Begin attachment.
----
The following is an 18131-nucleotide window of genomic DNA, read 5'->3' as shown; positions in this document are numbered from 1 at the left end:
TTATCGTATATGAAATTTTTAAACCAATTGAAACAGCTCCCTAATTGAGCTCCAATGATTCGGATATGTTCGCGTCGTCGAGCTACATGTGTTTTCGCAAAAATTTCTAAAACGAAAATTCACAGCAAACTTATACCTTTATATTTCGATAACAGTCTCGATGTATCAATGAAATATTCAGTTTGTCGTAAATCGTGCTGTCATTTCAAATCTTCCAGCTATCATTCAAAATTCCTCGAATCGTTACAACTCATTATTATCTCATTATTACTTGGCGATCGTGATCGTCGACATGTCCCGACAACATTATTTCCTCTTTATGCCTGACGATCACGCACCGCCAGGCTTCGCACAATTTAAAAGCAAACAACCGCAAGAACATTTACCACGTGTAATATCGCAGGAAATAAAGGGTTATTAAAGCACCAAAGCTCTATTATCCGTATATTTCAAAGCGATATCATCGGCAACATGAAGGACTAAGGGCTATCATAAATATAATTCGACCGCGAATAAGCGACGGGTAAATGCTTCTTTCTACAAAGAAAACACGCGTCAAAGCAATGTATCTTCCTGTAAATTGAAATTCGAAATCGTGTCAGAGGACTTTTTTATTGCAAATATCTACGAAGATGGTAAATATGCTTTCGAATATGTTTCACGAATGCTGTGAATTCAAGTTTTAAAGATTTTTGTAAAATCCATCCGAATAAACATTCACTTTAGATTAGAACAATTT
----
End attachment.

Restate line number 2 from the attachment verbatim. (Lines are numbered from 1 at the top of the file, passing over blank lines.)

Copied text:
TTATCGTATATGAAATTTTTAAACCAATTGAAACAGCTCCCTAATTGAGCTCCAATGATTCGGATATGTTCGCGTCGTCGAGCTACATGTGTTTTCGCAAAAATTTCTAAAACGAAAATTCACAGCAAACTTATACCTTTATATTTCGATAACAGTCTCGATGTATCAATGAAATATTCAGTTTGTCGTAAATCGTGCTGTCATTTCAAATCTTCCAGCTATCATTCAAAATTCCTCGAATCGTTACAACTCATTATTATCTCATTATTACTTGGCGATCGTGATCGTCGACATGTCCCGACAACATTATTTCCTCTTTATGCCTGACGATCACGCACCGCCAGGCTTCGCACAATTTAAAAGCAAACAACCGCAAGAACATTTACCACGTGTAATATCGCAGGAAATAAAGGGTTATTAAAGCACCAAAGCTCTATTATCCGTATATTTCAAAGCGATATCATCGGCAACATGAAGGACTAAGGGCTATCATAAATATAATTCGACCGCGAATAAGCGACGGGTAAATGCTTCTTTCTACAAAGAAAACACGCGTCAAAGCAATGTATCTTCCTGTAAATTGAAATTCGAAATCGTGTCAGAGGACTTTTTTATTGCAAATATCTACGAAGATGGTAAATATGCTTTCGAATATGTTTCACGAATGCTGTGAATTCAAGTTTTAAAGATTTTTGTAAAATCCATCCGAATAAACATTCACTTTAGATTAGAACAATTT